Canada 2006

reportfromvi-2They came by plane, bus, car, ferry, and on foot. Sixty men and women, representing diverse cultures, nations, ages, and languages, traveled to Victoria, British Columbia, Canada, for the Second People’s Summit for Ministries and Departments of Peace held June 19-22, 2006. Speaking with one voice they called on countries around the world to establish government structures whose goal is to work hand-in-hand with civil society – reflecting, building, and sustaining a culture of peace.

Government and civil society delegates from Australia, Canada, Costa Rica, India, Italy, Japan, Liberia, Nepal, the Netherlands, New Zealand, Palestine, the peace-summit-1Philippines, Romania, the Solomon Islands, Spain, Uganda, the United Kingdom, and the United States gathered at Victoria’s Royal Roads University to give birth to the Global Alliance for Ministries and Departments of Peace and to pose an effective global and national architecture for peace. Delegates from Cameroon, Congo, and Sri Lanka were unable to attend due to logistical constraints.

In forming the Global Alliance, the Summit plenary established an inter- generational steering committee and five working groups (communications, networking, youth, research and field operations, and finance) to develop and carry out a plan of work up to the next Summit in 2007, which will be hosted by Japan. In its formal Summit Communiqué the Global Alliance affirmed its commitment to partner and cooperate with governments and civil society organisations nationally and globally in promoting peace by peaceful means and recognised the governments of the Philippines and the Solomon Islands, which have already established secretariats and depart- ments for peacebuilding, conflict transformation, and reconciliation, as pioneers and examples to the world.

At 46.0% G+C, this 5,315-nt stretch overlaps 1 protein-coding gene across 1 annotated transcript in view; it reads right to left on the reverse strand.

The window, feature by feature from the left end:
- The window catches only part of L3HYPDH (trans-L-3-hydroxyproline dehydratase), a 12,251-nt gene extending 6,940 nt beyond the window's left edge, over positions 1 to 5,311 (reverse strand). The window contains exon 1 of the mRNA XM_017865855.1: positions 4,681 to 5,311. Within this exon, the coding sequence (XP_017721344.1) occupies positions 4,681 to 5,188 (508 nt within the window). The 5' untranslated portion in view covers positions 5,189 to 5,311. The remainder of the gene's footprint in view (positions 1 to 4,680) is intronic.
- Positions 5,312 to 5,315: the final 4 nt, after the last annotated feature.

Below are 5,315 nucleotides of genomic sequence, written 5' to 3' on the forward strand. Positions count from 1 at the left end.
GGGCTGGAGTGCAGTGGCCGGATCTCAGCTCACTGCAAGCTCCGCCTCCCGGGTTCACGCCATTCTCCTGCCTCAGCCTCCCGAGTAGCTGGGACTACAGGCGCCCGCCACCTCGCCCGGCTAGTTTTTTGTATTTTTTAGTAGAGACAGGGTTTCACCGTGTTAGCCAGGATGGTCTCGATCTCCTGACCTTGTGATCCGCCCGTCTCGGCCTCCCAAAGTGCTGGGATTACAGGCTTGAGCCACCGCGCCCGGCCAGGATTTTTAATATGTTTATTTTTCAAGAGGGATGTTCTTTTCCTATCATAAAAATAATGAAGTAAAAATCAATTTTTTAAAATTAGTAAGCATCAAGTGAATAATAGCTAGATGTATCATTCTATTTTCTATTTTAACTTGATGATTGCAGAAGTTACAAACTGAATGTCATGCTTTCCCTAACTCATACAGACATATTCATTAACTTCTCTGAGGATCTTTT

Following the Summit, delegates traveled together to Vancouver to attend the first World Peace Forum, where the Global Alliance for Ministries and Departments of Peace presented a half-day program on “Creating National Departments of Peace.”

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